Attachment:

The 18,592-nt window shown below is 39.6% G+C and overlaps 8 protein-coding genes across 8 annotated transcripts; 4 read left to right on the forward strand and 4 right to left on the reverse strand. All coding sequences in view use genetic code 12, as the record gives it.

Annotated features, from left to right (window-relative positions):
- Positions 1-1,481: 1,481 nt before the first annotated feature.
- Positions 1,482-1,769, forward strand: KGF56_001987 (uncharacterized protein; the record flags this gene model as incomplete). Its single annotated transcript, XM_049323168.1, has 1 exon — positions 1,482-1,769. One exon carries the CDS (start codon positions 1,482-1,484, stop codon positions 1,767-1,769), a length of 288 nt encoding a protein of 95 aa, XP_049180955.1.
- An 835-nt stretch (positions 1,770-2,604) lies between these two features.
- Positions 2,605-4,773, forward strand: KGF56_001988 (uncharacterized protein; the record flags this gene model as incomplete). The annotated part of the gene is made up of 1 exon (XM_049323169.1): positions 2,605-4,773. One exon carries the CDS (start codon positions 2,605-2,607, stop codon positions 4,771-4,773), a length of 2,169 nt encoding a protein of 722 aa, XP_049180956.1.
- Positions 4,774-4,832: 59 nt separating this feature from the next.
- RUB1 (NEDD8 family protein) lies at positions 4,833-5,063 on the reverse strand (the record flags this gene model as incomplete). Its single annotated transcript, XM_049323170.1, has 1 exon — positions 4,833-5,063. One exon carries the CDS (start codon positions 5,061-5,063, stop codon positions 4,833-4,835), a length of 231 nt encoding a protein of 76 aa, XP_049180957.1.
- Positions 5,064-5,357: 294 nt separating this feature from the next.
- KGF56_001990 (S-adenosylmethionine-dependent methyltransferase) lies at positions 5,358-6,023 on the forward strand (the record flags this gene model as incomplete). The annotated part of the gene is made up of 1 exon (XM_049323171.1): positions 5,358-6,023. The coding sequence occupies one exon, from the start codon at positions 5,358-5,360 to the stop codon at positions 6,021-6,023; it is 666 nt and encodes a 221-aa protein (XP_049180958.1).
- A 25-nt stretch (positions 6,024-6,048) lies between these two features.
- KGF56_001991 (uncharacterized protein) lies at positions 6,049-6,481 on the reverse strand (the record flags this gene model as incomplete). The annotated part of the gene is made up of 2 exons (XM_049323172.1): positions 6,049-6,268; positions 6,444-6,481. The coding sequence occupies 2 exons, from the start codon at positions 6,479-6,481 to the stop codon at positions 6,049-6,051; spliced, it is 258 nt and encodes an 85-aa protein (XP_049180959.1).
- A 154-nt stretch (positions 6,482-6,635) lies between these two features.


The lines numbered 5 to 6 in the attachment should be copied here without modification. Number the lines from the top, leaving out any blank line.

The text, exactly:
- An 835-nt stretch (positions 1,770-2,604) lies between these two features.
- Positions 2,605-4,773, forward strand: KGF56_001988 (uncharacterized protein; the record flags this gene model as incomplete). The annotated part of the gene is made up of 1 exon (XM_049323169.1): positions 2,605-4,773. One exon carries the CDS (start codon positions 2,605-2,607, stop codon positions 4,771-4,773), a length of 2,169 nt encoding a protein of 722 aa, XP_049180956.1.